by Sheldon Birnie, photo by Andrew Mazurak
Tyler Sneesby sashays into Parlour Coffee on a warm July afternoon wearing a sharp denim outfit and brand new, bright white sneakers. We order Americanos, his hot and mine cold pressed. We are here to discuss, with great anticipation, the opening of Winnipeg’s newest — and certainly one of its most ambitious — live music venues, Union Sound Hall.
With a number of young, local music heavies putting their money and reputations behind the space, the opening of Union Sound Hall has been a buzz throughout Winnipeg’s live music community. After months of frenzied activity, and plenty of sweat equity being poured into the place, Union Sound Hall is set to open its doors.
“The opportunity came up in October,” Sneesby (aka DJ Hunnicut) explains. “For Tim [Hoover, aka DJ Co-op] and I, the idea of owning a venue has been in our minds for a long time. We’ve been performing together for so long that we thought the next step would be to have our own venue.”
For Sneesby and Hoover, years of touring and performing across the globe have informed their ideas about how a venue should operate, for performers and customers alike. Alongside the other partners in Union, they are ready to put those concepts into praxis.
“We have ideas of how to make it comfortable for artists, local and touring, to feel welcome and to feel like they want to come back and continue using the space,” he explains. He pauses to consider what he calls the “intangibles” of what makes a good venue from the perspective of a showgoer, before settling on a perfect example: the Lo Pub.
“As a venue to see shows, the sightlines were shitty [at the Lo], the sound wasn’t great, but there was something intangible that made people want to be there. We can’t just put on paper that this will be cool. But we think we’re the people that can at least get it going in the right direction, and just hope that the city of Winnipeg supports us.”
The space itself, located in a restored warehouse space in the Exchange, is well tailored to accommodating small to mid-sized shows. A small room suitable for approximately 100 patrons greets visitors upon entrance, while a larger main room is capable of accommodating over 400. Both spaces are serviced by bars, appropriately sized stages, and top of the line sound systems.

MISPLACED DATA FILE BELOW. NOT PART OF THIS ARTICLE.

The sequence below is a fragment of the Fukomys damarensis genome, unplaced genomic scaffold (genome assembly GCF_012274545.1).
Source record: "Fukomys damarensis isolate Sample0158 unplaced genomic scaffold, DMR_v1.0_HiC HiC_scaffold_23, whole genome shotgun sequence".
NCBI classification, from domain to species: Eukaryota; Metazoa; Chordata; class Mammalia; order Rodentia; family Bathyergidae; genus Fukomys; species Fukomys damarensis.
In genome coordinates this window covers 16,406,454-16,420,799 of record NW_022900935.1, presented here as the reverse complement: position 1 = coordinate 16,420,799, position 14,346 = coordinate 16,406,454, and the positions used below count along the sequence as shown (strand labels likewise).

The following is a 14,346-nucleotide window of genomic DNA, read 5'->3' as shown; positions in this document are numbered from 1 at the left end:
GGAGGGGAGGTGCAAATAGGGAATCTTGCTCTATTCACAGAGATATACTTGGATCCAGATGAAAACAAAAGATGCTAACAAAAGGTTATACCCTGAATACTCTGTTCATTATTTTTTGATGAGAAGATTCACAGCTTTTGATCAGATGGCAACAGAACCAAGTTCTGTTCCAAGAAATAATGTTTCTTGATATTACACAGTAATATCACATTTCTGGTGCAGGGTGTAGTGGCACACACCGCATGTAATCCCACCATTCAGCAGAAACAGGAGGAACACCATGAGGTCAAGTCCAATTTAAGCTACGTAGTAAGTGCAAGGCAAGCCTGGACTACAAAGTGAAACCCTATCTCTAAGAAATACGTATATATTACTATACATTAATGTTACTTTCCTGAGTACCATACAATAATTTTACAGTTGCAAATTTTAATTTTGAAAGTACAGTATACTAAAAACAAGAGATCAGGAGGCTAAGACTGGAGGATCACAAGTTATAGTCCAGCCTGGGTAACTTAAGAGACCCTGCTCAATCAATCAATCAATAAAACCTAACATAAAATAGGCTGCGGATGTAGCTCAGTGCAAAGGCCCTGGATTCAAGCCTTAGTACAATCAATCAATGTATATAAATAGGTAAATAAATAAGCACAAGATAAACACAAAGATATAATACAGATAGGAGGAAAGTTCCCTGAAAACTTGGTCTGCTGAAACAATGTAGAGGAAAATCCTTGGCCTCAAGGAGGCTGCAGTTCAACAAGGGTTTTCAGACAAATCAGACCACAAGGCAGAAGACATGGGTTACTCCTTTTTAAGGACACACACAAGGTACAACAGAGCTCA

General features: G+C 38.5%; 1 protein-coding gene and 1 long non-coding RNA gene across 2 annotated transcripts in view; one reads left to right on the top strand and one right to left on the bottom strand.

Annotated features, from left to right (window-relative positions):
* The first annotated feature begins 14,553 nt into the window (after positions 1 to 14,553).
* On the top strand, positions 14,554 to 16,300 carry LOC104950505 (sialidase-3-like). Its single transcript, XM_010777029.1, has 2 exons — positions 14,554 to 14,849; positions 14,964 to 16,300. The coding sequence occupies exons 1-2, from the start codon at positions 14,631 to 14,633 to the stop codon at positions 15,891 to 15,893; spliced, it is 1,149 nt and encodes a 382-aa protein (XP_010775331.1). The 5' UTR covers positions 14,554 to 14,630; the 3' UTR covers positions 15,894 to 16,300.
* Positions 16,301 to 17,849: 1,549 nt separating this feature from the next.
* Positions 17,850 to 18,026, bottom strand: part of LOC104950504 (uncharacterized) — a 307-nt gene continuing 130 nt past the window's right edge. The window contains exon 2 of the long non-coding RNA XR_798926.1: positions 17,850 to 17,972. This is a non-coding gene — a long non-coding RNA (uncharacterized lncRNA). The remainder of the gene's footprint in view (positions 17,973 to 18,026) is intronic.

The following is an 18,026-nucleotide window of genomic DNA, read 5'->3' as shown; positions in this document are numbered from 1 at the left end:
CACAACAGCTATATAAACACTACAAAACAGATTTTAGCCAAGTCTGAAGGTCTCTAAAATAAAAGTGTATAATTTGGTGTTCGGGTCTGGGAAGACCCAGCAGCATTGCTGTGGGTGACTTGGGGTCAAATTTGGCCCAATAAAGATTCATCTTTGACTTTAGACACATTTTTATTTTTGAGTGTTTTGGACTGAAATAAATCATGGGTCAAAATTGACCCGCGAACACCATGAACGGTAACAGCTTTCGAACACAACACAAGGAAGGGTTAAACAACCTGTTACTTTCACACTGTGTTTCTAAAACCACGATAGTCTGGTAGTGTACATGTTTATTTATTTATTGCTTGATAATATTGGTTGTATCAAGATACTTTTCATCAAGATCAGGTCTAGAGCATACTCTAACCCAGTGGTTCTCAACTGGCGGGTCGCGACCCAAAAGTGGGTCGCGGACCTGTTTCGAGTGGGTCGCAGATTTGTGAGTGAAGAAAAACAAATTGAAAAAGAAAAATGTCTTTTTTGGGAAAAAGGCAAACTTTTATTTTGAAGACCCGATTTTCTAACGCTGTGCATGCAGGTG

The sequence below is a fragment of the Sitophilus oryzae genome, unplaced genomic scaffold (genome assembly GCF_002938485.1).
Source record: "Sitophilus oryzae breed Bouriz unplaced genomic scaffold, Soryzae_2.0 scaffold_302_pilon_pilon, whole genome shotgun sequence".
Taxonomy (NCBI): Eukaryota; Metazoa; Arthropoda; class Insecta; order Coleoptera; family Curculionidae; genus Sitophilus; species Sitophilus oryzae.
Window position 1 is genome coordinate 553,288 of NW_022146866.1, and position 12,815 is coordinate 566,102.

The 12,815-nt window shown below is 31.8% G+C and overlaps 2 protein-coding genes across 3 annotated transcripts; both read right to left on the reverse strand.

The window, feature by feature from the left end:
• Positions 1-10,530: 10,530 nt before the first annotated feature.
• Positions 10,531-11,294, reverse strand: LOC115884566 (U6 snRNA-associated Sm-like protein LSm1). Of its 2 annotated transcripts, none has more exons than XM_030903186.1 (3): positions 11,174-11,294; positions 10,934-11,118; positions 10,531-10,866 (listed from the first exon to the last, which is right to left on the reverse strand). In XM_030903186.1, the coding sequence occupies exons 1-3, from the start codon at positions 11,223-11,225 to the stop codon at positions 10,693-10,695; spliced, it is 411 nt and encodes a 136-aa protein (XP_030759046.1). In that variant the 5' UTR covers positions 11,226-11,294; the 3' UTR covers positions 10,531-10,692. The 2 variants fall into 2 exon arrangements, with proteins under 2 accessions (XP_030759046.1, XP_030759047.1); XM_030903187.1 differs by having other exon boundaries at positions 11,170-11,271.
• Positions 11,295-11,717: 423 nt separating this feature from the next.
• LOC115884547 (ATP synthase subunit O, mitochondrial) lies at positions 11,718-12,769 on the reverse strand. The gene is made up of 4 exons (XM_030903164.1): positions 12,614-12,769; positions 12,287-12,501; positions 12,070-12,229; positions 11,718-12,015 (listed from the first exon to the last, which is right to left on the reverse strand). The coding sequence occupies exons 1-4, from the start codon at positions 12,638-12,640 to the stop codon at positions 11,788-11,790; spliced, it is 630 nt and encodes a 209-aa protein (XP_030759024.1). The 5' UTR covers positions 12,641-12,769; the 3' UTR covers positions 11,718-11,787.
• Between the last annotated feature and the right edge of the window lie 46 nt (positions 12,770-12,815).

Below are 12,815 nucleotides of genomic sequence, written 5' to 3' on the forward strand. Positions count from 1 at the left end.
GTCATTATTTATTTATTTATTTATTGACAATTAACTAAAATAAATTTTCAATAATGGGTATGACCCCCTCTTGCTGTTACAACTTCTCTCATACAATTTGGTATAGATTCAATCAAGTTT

“We’ve got a few things that we’re going to try to do festival style,” David Schellenberg (Les Jupes, ex-Playing Cards), the whippersnapper of a booking agent hired by Union, told Stylus earlier over beers at Cousin’s. “One band will play the main-stage, and one band will play the side-room as soon as they’re done. So we can just go boom-boom-boom, back and forth with very little time in between. We’re also going to do early shows in the side-room, some 8:30-10:30 stuff, then some 11:00 till 2:00 stuff in the big room. Basically, just more shows. It may be a little hard for the city to adjust, but once they do it’s going to be great.”
“My personal goal is for it to be the home of great live music in the city,” says Schellenberg. “Winnipeg just doesn’t have a room like this. Essentially, to be honest, we’re trying to change how people tour through North America.”
Apart from bringing in high quality touring acts, Union Sound Hall aims to be a venue that local bands can feel comfortable booking for album release parties or other major showcases. Royal Canoe will be the first big local release party celebrated in the venue, with others to follow. Union will also be home to DJ Hunnicut and Co-op’s annual New Year’s Eve and Halloween dance parties, as well as popular local club nights like Devotion.
“With the Albert gone and the Lo Pub gone, it’s really just the Windsor, the Pyramid, and us,” says Sneesby. “We’re hoping we can be an option for bands to throw their own shows.”
As far as what goes into a name, Sneesby says that the name Union Sound Hall is a throwback to the history of the building, which is found on the upper level of 110 Market Avenue.
“110 Market is an old saddlery,” Sneesby explains. “It’s a building that’s over 100 years old now … [And] we didn’t want to use the word ‘club’ or ‘cabaret.’ We wanted the focus to be on live music, rather than a nightclub.”
“We don’t have a [musical] format,” admits Sneesby. “As a matter of fact, if we don’t get pigeon holed, it’s better for us,” he says, explaining that the more varied an audience the club can attract and maintain, the better for Winnipeg’s live music scene.
“I want people to be comfortable riding their bikes there wearing what they’re wearing to see a show.”
Shows start happening at 110 Market in August (including this issue’s launch party, August 8th!), and with big gigs from Royal Canoe in August, and James Murphy (LCD Soundsystem) in September announcing the venue’s arrival. Other highlights include a stop by buzz band Majical Cloudz (August 14) and Bleached (September 13), with more lined up to be announced in the coming weeks.